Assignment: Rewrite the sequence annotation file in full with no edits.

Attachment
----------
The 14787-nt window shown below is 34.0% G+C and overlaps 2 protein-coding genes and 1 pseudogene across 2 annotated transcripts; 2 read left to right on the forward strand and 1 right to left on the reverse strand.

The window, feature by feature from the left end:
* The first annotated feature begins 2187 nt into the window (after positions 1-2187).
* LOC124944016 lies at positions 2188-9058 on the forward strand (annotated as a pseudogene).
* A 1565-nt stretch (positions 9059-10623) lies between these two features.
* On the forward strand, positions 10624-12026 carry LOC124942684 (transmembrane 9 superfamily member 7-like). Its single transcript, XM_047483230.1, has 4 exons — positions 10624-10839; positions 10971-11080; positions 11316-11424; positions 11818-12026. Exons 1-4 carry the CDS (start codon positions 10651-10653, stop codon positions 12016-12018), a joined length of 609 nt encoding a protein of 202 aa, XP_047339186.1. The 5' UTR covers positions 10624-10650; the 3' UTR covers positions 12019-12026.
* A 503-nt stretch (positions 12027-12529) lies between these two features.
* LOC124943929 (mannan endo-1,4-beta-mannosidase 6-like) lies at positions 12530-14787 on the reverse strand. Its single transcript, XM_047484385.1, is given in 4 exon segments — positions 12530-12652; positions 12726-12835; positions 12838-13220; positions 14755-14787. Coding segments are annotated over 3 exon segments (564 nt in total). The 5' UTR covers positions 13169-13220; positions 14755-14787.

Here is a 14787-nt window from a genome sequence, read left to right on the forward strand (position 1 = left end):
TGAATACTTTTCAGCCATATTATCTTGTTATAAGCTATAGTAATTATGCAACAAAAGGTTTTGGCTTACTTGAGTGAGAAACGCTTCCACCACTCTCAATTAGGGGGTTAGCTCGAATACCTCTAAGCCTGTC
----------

The 14787-nt window shown below is 34.0% G+C and overlaps 2 protein-coding genes and 1 pseudogene across 2 annotated transcripts; 2 read left to right on the forward strand and 1 right to left on the reverse strand.

The window, feature by feature from the left end:
* The first annotated feature begins 2187 nt into the window (after positions 1-2187).
* LOC124944016 lies at positions 2188-9058 on the forward strand (annotated as a pseudogene).
* A 1565-nt stretch (positions 9059-10623) lies between these two features.
* On the forward strand, positions 10624-12026 carry LOC124942684 (transmembrane 9 superfamily member 7-like). Its single transcript, XM_047483230.1, has 4 exons — positions 10624-10839; positions 10971-11080; positions 11316-11424; positions 11818-12026. Exons 1-4 carry the CDS (start codon positions 10651-10653, stop codon positions 12016-12018), a joined length of 609 nt encoding a protein of 202 aa, XP_047339186.1. The 5' UTR covers positions 10624-10650; the 3' UTR covers positions 12019-12026.
* A 503-nt stretch (positions 12027-12529) lies between these two features.
* LOC124943929 (mannan endo-1,4-beta-mannosidase 6-like) lies at positions 12530-14787 on the reverse strand. Its single transcript, XM_047484385.1, is given in 4 exon segments — positions 12530-12652; positions 12726-12835; positions 12838-13220; positions 14755-14787. Coding segments are annotated over 3 exon segments (564 nt in total). The 5' UTR covers positions 13169-13220; positions 14755-14787.

Here is a 14787-nt window from a genome sequence, read left to right on the forward strand (position 1 = left end):
TGAATACTTTTCAGCCATATTATCTTGTTATAAGCTATAGTAATTATGCAACAAAAGGTTTTGGCTTACTTGAGTGAGAAACGCTTCCACCACTCTCAATTAGGGGGTTAGCTCGAATACCTCTAAGCCTGTC